The development of ecotourism per se was serendipitous; Costa Rica had developed its National Park system partially due to the pressures of the academic elite or popular opinion. Costa Rica had its eye on tourism somewhat early for its development (1931) but the development of ecotourism was more organic. Incrementally, during the 1960s and 1970s, Costa Rica was the worldwide favorite for researchers to investigate biodiversity17. So while the treasures of the country were an open secret to enthusiast’s of nature’s beauty, the appeal had yet to reach the mainstream. In turn, these researchers brought institutes and funding before the 1980s, when the table was set for foreign investment.
Simply put, there was low supply and demand in terms of international tourists, especially from the United States. By 1990, only 4.5% of US citizens owned a passport.18 While US international tourism did not take off until the 1980s, Costa Rica had prepared for accommodations with tax-related legislation, called the Tourism Incentive Law.19 Costa Rica was one of the first countries in Latin America to do so, and the Dominican Republic, Honduras and Nicaragua soon followed suit.
In order to contextualize the current state of tourism in Costa Rica, the author of this paper decided to put his Qualtrics access to ample use. The author has no conflicting interests.
Respondents were recruited from a crowdsourcing site and were paid the recommended minimum wage for the United States. As the task was estimated to last 10 minutes, the prevailing price was 75 cents. Surveys were conducted via Qualtrics and passed through Copyscape. In order to substantiate the claims provided by research subjects, the workflow required an upload of a de-identified US Passport. The image of the passport was held server-side, so any breach directly involve a third-party (this service is used by many research institutions for Institutionally
Reviewed programs). Only 200 inputs are available of the data set and reflect common wisdom in the matter – people that visit Costa Rica like their experiences so much they tell other people.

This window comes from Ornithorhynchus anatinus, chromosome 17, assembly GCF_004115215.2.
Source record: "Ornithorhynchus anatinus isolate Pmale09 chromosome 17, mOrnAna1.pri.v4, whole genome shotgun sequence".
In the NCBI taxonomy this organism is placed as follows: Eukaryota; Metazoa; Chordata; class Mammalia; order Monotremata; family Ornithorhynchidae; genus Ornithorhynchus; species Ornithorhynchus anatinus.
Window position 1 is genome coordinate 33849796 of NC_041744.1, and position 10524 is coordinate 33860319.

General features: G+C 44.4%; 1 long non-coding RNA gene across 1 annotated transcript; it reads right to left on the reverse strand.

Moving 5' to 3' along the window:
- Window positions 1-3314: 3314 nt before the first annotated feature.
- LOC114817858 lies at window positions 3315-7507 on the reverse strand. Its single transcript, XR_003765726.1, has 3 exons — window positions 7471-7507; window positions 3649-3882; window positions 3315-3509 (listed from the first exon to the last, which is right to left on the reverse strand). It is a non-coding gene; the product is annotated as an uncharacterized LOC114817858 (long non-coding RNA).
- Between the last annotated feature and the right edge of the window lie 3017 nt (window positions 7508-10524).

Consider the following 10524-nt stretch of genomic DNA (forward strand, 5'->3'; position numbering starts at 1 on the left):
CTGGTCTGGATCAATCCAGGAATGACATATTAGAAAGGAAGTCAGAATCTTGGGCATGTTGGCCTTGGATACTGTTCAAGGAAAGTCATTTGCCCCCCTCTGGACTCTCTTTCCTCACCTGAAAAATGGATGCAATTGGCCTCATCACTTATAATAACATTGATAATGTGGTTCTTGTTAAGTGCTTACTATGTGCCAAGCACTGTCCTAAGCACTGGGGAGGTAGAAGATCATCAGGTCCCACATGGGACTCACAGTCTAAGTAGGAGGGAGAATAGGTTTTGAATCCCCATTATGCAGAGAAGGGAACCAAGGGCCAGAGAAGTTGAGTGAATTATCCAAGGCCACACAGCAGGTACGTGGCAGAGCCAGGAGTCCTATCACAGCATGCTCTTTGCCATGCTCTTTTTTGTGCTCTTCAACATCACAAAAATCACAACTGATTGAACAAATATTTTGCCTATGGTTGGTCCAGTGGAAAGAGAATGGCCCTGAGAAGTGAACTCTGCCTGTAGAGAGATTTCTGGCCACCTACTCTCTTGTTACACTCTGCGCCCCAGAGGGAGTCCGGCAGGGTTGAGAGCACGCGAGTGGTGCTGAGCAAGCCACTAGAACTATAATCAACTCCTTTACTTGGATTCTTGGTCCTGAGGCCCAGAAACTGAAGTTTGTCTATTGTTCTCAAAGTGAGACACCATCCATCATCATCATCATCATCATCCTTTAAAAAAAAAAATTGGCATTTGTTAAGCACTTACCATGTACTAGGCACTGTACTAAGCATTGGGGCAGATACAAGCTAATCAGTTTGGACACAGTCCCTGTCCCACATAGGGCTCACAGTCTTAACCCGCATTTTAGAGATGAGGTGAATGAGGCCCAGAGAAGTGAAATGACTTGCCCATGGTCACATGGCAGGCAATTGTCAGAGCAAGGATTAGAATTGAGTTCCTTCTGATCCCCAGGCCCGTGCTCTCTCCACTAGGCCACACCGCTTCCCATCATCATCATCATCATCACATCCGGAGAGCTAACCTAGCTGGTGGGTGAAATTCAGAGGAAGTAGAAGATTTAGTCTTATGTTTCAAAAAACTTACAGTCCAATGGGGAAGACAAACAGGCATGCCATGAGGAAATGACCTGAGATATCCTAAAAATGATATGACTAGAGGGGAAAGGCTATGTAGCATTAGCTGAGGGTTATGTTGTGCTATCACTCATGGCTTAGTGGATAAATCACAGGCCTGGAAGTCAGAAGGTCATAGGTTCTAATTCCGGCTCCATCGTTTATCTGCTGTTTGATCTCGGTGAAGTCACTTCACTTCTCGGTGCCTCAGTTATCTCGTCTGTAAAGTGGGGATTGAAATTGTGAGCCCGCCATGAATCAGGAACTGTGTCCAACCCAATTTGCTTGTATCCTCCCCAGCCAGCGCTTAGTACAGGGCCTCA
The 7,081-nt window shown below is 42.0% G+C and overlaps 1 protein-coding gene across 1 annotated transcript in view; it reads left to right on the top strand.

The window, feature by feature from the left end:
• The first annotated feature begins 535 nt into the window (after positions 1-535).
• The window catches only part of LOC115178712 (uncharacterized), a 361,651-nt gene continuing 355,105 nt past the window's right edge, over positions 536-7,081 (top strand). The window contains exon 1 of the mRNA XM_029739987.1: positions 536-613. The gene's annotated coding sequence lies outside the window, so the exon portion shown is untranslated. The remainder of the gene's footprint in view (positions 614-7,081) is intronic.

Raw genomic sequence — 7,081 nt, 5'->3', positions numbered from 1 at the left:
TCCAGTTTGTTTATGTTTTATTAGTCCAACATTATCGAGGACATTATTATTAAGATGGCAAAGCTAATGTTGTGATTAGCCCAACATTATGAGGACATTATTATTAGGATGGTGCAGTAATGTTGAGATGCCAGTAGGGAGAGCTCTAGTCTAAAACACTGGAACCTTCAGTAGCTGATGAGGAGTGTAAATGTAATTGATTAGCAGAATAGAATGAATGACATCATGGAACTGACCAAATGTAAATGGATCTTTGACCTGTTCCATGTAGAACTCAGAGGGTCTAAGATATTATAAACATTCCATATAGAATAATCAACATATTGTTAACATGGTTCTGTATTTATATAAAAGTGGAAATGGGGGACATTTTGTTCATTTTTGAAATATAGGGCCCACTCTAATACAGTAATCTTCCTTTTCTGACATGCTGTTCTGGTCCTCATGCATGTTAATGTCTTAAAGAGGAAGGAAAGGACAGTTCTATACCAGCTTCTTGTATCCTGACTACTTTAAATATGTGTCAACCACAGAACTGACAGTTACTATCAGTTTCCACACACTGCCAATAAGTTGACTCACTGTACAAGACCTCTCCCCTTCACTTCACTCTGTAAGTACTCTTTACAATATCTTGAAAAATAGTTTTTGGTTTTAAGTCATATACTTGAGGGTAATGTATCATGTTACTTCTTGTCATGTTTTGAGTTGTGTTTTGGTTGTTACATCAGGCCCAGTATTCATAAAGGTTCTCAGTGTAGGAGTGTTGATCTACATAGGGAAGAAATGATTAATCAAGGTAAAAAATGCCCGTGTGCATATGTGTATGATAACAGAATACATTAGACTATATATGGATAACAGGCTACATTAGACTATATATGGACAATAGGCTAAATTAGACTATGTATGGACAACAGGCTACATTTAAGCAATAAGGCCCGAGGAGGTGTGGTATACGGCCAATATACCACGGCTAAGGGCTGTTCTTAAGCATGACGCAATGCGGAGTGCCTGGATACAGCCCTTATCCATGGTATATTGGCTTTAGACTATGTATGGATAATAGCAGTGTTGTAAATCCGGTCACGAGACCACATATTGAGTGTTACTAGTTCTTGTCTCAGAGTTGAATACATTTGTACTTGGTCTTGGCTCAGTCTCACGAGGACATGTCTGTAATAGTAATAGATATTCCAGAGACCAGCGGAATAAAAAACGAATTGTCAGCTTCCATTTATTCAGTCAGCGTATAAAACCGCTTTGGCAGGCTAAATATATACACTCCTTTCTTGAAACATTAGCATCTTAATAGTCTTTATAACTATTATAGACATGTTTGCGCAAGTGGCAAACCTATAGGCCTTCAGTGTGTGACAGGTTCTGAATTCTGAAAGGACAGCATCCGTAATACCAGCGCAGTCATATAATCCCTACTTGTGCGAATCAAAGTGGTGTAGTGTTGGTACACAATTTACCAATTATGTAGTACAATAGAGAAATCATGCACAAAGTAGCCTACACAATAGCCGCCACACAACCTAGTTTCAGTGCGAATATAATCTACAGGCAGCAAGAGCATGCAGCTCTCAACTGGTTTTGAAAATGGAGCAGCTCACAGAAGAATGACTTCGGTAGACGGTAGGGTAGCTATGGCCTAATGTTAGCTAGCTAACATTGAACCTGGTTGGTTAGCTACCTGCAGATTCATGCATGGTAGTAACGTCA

Here is an example:
Why did you choose Costa Rica? “I visitted [sic] costa rica because a fishing buddy of mine told me it was cheap and the beaches were nice. You can see a doctor for $15 and the weather is beautiful”
Do you plan on going back? “Yes.”
Would you recommend to a friend? “Yes.”
90 articles and connecting words were excluded from the data set (and the word “vacat ion”), with the highest frequency being “beach” (8), and 33 respondents completed the survey.
Five were excluded (1 IP discrepancy, 4 incorrect documents). These stop words were removed in Python from a heuristic developed by Turkel and Crymble.20 So overall, the sentiment expressed in longer-form surveys is expressed in a brief targeted sample (mainly older adults in the United States (forced geo-targeting), demographic information was not included to in the interest of time/pay rates for respondents.
According to more robust qualitative analyses, tourists desire low prices, better in-country transportation and low-entrance fees for the main attractions. The pattern emerges of low-cost travel. Paradoxically, many of those reporting these desires have higher median incomes than their North American counterparts. These tourism requests are similar to native Costa Ricans, as they were surveyed in concert.21
Both an increase of tourism and agriculture decrease indigence to a similar weight; the problem is magnified during the time periods in which Costa Rica lacks either of the two simultaneously. Now, the economy mostly focused on tourism has supplanted the jobs provided by subsistence agricultural economy. However, the flow of capital is not necessarily reversible if the tourism boon wanes.22 Costa Rican men are okay with tourism profits going towards foreign entities because it is an easier job than agricultural work23. Echoing the sentiment the present paper synthesized – ecotourism workers believe it is word of mouth having the most impact.
While the statistics bear out parity, the perception on the ground from employees in the working class exhibit a different picture. Ecotourism is widely perceived as the best available employment opportunity for the majority of respondents in a structured interview. In addition to entry-level opportunities, Costa Ricans strenuously believe they are empowered to start their own business within the service industry.24 Given the growth rate of 10% in 2016 (surpassing 3 million visitors per annum), this would take a worldwide catastrophic event like a global recession or 9/11 to reoccur. In fact, this is exactly what happened, travel went down that winter quarter 200125, but has risen every quarter measured since then.